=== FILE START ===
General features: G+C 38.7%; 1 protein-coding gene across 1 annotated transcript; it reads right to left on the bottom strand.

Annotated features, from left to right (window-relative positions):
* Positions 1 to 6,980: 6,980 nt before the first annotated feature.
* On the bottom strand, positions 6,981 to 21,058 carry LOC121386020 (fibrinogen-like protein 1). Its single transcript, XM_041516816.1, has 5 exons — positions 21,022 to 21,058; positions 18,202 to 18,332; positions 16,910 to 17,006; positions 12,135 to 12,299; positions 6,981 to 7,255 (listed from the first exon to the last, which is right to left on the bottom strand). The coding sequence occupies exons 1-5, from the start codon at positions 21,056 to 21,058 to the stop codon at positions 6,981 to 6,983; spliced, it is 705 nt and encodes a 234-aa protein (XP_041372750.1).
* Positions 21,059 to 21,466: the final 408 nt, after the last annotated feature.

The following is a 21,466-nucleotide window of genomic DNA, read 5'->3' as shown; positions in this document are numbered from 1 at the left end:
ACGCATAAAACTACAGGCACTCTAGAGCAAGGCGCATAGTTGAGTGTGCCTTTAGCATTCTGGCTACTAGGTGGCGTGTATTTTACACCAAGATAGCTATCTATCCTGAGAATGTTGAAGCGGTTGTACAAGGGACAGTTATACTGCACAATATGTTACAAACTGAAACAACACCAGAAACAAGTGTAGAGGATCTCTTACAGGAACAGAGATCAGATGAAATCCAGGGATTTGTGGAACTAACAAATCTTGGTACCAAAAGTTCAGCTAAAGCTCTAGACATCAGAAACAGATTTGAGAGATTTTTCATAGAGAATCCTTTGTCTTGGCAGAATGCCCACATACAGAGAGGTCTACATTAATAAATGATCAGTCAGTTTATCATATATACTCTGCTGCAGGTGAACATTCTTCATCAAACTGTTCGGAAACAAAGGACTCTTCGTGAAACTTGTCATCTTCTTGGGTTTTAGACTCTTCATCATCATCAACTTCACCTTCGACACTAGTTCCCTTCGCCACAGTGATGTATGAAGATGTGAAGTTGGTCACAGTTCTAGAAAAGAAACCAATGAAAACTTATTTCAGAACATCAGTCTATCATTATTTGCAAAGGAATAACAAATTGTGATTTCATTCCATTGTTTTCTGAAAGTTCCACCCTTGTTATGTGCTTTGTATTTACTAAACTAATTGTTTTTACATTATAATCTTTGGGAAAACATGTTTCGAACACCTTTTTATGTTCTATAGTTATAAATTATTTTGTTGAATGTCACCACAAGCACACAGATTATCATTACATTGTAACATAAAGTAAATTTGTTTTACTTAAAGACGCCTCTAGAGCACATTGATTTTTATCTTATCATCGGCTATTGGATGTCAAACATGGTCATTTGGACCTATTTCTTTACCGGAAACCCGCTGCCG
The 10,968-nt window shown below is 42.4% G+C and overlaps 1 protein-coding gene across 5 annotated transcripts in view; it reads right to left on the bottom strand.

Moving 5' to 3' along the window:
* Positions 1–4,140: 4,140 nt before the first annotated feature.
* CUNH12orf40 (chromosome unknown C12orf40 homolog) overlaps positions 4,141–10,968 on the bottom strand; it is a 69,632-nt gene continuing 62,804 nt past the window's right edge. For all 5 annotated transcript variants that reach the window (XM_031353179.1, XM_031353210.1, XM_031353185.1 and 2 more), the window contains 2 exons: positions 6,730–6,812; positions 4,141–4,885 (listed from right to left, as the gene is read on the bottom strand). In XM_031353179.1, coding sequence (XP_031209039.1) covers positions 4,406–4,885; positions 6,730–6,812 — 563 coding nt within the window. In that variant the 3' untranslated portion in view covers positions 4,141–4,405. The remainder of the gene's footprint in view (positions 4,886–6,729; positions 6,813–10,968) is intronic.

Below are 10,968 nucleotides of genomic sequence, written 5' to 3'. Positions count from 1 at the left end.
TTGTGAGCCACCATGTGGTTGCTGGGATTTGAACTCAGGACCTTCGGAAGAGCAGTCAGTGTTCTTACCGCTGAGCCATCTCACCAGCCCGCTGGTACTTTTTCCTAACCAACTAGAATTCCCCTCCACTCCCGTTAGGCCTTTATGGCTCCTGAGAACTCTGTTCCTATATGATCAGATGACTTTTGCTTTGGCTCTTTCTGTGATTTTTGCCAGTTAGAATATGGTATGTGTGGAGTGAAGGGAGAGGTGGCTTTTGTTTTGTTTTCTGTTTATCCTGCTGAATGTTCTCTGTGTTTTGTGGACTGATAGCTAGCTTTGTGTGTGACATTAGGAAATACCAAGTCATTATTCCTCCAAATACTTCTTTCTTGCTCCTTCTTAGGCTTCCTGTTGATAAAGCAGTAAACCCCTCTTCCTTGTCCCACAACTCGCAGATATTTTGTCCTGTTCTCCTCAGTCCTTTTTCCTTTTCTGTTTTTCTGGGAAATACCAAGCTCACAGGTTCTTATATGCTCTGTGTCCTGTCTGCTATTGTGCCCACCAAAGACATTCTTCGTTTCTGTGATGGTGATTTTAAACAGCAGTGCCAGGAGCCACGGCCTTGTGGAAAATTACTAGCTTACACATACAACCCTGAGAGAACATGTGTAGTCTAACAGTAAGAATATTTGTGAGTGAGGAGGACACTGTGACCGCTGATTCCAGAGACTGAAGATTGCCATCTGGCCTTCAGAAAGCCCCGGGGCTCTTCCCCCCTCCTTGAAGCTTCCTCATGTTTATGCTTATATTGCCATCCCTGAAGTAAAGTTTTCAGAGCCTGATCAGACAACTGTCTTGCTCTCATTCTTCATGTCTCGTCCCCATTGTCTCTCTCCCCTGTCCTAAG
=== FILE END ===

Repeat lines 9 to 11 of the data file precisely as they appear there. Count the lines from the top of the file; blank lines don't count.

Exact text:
Moving 5' to 3' along the window:
* Positions 1–4,140: 4,140 nt before the first annotated feature.
* CUNH12orf40 (chromosome unknown C12orf40 homolog) overlaps positions 4,141–10,968 on the bottom strand; it is a 69,632-nt gene continuing 62,804 nt past the window's right edge. For all 5 annotated transcript variants that reach the window (XM_031353179.1, XM_031353210.1, XM_031353185.1 and 2 more), the window contains 2 exons: positions 6,730–6,812; positions 4,141–4,885 (listed from right to left, as the gene is read on the bottom strand). In XM_031353179.1, coding sequence (XP_031209039.1) covers positions 4,406–4,885; positions 6,730–6,812 — 563 coding nt within the window. In that variant the 3' untranslated portion in view covers positions 4,141–4,405. The remainder of the gene's footprint in view (positions 4,886–6,729; positions 6,813–10,968) is intronic.